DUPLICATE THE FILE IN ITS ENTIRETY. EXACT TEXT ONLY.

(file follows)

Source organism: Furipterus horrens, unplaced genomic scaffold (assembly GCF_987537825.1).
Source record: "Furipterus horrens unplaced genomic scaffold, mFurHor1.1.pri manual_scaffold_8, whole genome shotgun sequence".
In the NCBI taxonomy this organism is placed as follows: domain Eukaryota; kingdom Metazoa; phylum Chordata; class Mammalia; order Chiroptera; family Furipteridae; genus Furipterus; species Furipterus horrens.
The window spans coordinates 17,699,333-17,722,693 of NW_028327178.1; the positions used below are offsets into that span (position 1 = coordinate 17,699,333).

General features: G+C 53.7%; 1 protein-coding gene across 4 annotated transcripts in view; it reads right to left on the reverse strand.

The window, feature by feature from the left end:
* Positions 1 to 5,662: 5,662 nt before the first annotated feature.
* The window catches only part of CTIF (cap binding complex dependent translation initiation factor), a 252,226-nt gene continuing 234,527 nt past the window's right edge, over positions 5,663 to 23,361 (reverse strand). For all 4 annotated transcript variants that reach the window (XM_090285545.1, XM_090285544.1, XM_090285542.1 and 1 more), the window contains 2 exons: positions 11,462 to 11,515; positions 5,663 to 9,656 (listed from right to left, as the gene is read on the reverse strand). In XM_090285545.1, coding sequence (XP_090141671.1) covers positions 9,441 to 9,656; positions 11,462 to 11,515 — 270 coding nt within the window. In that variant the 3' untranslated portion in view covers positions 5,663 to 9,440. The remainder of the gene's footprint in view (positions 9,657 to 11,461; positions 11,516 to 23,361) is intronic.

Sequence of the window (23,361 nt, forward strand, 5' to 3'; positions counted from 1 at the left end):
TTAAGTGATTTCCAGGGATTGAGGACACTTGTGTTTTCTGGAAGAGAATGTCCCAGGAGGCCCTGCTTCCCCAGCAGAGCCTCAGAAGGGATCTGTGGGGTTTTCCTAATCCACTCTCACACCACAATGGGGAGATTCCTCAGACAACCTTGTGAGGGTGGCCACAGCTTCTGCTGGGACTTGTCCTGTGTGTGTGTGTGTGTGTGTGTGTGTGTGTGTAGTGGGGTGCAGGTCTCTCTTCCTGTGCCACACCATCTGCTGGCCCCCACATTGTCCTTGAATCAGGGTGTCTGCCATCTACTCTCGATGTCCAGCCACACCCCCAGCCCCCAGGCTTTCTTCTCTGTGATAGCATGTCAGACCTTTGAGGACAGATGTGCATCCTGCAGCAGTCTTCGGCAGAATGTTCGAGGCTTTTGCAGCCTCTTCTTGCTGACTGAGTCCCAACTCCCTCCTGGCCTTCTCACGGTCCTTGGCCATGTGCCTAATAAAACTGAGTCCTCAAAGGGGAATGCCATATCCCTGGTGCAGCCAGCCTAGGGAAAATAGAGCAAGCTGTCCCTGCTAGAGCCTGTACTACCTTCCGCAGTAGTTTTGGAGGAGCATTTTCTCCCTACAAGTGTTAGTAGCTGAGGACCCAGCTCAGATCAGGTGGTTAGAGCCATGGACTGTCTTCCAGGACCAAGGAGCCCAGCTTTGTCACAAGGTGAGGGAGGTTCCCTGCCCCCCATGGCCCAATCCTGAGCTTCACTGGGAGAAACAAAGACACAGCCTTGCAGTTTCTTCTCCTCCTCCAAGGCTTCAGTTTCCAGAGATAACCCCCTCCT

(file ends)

Source organism: Furipterus horrens, unplaced genomic scaffold (assembly GCF_987537825.1).
Source record: "Furipterus horrens unplaced genomic scaffold, mFurHor1.1.pri manual_scaffold_8, whole genome shotgun sequence".
In the NCBI taxonomy this organism is placed as follows: domain Eukaryota; kingdom Metazoa; phylum Chordata; class Mammalia; order Chiroptera; family Furipteridae; genus Furipterus; species Furipterus horrens.
The window spans coordinates 17,699,333-17,722,693 of NW_028327178.1; the positions used below are offsets into that span (position 1 = coordinate 17,699,333).

General features: G+C 53.7%; 1 protein-coding gene across 4 annotated transcripts in view; it reads right to left on the reverse strand.

The window, feature by feature from the left end:
* Positions 1 to 5,662: 5,662 nt before the first annotated feature.
* The window catches only part of CTIF (cap binding complex dependent translation initiation factor), a 252,226-nt gene continuing 234,527 nt past the window's right edge, over positions 5,663 to 23,361 (reverse strand). For all 4 annotated transcript variants that reach the window (XM_090285545.1, XM_090285544.1, XM_090285542.1 and 1 more), the window contains 2 exons: positions 11,462 to 11,515; positions 5,663 to 9,656 (listed from right to left, as the gene is read on the reverse strand). In XM_090285545.1, coding sequence (XP_090141671.1) covers positions 9,441 to 9,656; positions 11,462 to 11,515 — 270 coding nt within the window. In that variant the 3' untranslated portion in view covers positions 5,663 to 9,440. The remainder of the gene's footprint in view (positions 9,657 to 11,461; positions 11,516 to 23,361) is intronic.

Sequence of the window (23,361 nt, forward strand, 5' to 3'; positions counted from 1 at the left end):
TTAAGTGATTTCCAGGGATTGAGGACACTTGTGTTTTCTGGAAGAGAATGTCCCAGGAGGCCCTGCTTCCCCAGCAGAGCCTCAGAAGGGATCTGTGGGGTTTTCCTAATCCACTCTCACACCACAATGGGGAGATTCCTCAGACAACCTTGTGAGGGTGGCCACAGCTTCTGCTGGGACTTGTCCTGTGTGTGTGTGTGTGTGTGTGTGTGTGTGTGTAGTGGGGTGCAGGTCTCTCTTCCTGTGCCACACCATCTGCTGGCCCCCACATTGTCCTTGAATCAGGGTGTCTGCCATCTACTCTCGATGTCCAGCCACACCCCCAGCCCCCAGGCTTTCTTCTCTGTGATAGCATGTCAGACCTTTGAGGACAGATGTGCATCCTGCAGCAGTCTTCGGCAGAATGTTCGAGGCTTTTGCAGCCTCTTCTTGCTGACTGAGTCCCAACTCCCTCCTGGCCTTCTCACGGTCCTTGGCCATGTGCCTAATAAAACTGAGTCCTCAAAGGGGAATGCCATATCCCTGGTGCAGCCAGCCTAGGGAAAATAGAGCAAGCTGTCCCTGCTAGAGCCTGTACTACCTTCCGCAGTAGTTTTGGAGGAGCATTTTCTCCCTACAAGTGTTAGTAGCTGAGGACCCAGCTCAGATCAGGTGGTTAGAGCCATGGACTGTCTTCCAGGACCAAGGAGCCCAGCTTTGTCACAAGGTGAGGGAGGTTCCCTGCCCCCCATGGCCCAATCCTGAGCTTCACTGGGAGAAACAAAGACACAGCCTTGCAGTTTCTTCTCCTCCTCCAAGGCTTCAGTTTCCAGAGATAACCCCCTCCT